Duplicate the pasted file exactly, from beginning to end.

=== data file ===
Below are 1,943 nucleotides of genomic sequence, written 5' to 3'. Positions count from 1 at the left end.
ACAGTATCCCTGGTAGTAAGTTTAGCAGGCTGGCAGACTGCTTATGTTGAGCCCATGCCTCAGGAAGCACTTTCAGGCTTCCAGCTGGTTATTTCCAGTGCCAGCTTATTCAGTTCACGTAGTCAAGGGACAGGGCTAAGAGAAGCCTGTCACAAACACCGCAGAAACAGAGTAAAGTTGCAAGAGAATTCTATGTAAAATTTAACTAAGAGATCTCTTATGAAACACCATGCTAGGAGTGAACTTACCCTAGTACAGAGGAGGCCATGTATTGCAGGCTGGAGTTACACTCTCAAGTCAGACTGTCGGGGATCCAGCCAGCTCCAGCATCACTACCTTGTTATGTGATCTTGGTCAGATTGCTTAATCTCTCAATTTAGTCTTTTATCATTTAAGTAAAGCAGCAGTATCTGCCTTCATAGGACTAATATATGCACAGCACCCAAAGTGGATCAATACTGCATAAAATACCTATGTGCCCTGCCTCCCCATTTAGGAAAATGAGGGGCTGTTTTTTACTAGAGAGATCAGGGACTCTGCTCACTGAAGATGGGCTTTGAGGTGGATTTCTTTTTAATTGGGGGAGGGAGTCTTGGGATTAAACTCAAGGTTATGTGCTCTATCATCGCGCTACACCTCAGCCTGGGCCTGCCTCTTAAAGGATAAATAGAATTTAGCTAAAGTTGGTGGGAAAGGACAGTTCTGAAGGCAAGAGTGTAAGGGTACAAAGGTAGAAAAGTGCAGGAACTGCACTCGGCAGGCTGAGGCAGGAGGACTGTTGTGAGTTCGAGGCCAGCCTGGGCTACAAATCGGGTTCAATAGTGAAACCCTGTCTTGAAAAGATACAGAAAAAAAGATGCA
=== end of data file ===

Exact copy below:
Below are 1,943 nucleotides of genomic sequence, written 5' to 3'. Positions count from 1 at the left end.
ACAGTATCCCTGGTAGTAAGTTTAGCAGGCTGGCAGACTGCTTATGTTGAGCCCATGCCTCAGGAAGCACTTTCAGGCTTCCAGCTGGTTATTTCCAGTGCCAGCTTATTCAGTTCACGTAGTCAAGGGACAGGGCTAAGAGAAGCCTGTCACAAACACCGCAGAAACAGAGTAAAGTTGCAAGAGAATTCTATGTAAAATTTAACTAAGAGATCTCTTATGAAACACCATGCTAGGAGTGAACTTACCCTAGTACAGAGGAGGCCATGTATTGCAGGCTGGAGTTACACTCTCAAGTCAGACTGTCGGGGATCCAGCCAGCTCCAGCATCACTACCTTGTTATGTGATCTTGGTCAGATTGCTTAATCTCTCAATTTAGTCTTTTATCATTTAAGTAAAGCAGCAGTATCTGCCTTCATAGGACTAATATATGCACAGCACCCAAAGTGGATCAATACTGCATAAAATACCTATGTGCCCTGCCTCCCCATTTAGGAAAATGAGGGGCTGTTTTTTACTAGAGAGATCAGGGACTCTGCTCACTGAAGATGGGCTTTGAGGTGGATTTCTTTTTAATTGGGGGAGGGAGTCTTGGGATTAAACTCAAGGTTATGTGCTCTATCATCGCGCTACACCTCAGCCTGGGCCTGCCTCTTAAAGGATAAATAGAATTTAGCTAAAGTTGGTGGGAAAGGACAGTTCTGAAGGCAAGAGTGTAAGGGTACAAAGGTAGAAAAGTGCAGGAACTGCACTCGGCAGGCTGAGGCAGGAGGACTGTTGTGAGTTCGAGGCCAGCCTGGGCTACAAATCGGGTTCAATAGTGAAACCCTGTCTTGAAAAGATACAGAAAAAAAGATGCA